This form of euphorbia, which has the same brilliant lime-green bracts of the harder-to-grow species of the plant, is all too easily grown - to the extent of being regarded as a weed by some gardeners. However, for those who love the colour of lime-green in the garden, this is a very good source of it. It does tend to self-seed, but excess seedlings are easily identifiable and simple to remove. It grows up to about 60 cm tall and flowers in late winter and spring. The colour is stunning with flowers of blue, purple or orange. It is best in a sunny position but will still bloom in semi-shade. It is classified as a perennial, but in my garden it becomes scruffy over summer, and because it self-seeds so readily, I used to pull out the old plants after they have flowered and let a few of the self-seedlings grow on (removing 90% of them!). However, I have discovered that if the plant is cut back hard after flowering, it will have a second blooming period in summer: less showy than its spring display, but welcome none the less. Cut back again in autumn, it may survive and flower again the following spring. Never found in nurseries, it is one of those plants you have to ask a gardener who has it to dig you up a seedling. Once you have it, you'll never be without it, so be warned!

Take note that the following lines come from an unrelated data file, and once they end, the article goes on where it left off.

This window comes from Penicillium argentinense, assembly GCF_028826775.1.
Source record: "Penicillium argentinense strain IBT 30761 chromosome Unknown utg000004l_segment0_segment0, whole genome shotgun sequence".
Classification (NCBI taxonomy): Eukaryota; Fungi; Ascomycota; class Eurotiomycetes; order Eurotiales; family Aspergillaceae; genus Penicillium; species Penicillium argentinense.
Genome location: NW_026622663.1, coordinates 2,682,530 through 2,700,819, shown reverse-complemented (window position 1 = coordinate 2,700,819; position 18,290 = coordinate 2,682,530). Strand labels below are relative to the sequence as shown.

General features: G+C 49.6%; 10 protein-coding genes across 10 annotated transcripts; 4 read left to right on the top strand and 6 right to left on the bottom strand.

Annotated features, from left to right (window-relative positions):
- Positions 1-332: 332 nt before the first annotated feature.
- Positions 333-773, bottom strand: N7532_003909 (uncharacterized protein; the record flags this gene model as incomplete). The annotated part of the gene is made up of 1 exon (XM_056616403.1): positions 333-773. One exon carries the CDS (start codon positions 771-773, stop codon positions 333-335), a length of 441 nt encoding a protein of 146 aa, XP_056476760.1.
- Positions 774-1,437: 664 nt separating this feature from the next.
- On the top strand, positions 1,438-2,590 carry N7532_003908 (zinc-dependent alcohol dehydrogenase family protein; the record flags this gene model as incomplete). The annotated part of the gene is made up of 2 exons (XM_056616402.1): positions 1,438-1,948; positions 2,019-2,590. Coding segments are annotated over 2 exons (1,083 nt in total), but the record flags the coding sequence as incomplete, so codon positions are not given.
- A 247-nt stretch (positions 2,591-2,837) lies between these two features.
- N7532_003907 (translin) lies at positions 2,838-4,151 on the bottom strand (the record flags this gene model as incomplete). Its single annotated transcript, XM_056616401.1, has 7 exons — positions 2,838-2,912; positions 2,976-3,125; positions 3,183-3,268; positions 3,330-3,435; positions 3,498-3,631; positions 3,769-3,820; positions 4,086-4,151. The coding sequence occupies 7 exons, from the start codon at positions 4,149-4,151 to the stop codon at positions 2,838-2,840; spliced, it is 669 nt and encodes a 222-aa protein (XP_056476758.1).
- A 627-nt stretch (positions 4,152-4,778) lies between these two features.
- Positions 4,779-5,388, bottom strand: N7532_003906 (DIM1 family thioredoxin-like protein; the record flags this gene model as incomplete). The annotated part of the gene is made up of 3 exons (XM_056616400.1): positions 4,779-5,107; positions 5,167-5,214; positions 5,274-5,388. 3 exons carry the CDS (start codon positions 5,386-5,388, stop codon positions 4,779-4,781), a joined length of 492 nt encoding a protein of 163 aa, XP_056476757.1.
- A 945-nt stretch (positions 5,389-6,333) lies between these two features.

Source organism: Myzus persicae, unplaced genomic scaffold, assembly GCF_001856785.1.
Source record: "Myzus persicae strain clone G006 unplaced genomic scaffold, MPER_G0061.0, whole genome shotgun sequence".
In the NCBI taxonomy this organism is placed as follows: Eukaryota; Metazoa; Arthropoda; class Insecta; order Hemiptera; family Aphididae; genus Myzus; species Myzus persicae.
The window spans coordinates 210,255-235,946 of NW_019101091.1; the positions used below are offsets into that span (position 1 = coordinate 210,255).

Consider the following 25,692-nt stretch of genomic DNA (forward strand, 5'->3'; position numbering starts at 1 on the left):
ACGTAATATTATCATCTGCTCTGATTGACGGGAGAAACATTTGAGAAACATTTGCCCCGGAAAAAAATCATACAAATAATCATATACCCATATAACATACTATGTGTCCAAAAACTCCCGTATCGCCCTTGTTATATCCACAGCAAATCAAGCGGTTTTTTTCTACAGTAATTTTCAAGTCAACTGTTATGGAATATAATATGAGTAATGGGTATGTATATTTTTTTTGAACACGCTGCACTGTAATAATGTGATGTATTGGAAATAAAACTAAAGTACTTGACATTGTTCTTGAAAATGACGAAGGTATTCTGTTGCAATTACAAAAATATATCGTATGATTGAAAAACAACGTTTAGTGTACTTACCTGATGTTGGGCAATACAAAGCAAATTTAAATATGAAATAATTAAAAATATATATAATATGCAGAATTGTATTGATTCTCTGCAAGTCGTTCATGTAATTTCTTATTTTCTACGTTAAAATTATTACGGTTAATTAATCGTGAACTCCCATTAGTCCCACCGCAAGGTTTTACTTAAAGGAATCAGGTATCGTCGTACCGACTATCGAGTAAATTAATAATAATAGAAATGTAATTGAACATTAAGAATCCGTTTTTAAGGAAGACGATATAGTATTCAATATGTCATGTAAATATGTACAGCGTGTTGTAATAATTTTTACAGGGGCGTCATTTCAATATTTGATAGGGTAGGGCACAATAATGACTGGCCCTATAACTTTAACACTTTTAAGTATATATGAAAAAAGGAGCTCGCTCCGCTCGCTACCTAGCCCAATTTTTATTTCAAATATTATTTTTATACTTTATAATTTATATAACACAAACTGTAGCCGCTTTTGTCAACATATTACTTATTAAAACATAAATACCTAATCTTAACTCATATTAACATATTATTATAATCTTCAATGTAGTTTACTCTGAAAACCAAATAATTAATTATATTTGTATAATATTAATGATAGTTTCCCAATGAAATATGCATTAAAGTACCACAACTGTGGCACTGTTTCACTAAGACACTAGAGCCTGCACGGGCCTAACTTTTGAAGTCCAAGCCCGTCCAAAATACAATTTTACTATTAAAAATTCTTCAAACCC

All Euphorbia have an irritant sap in their stems so take care when handling these plants and always wear gloves when pruning. Be very careful not to get any sap in your eyes as this can cause damage to them.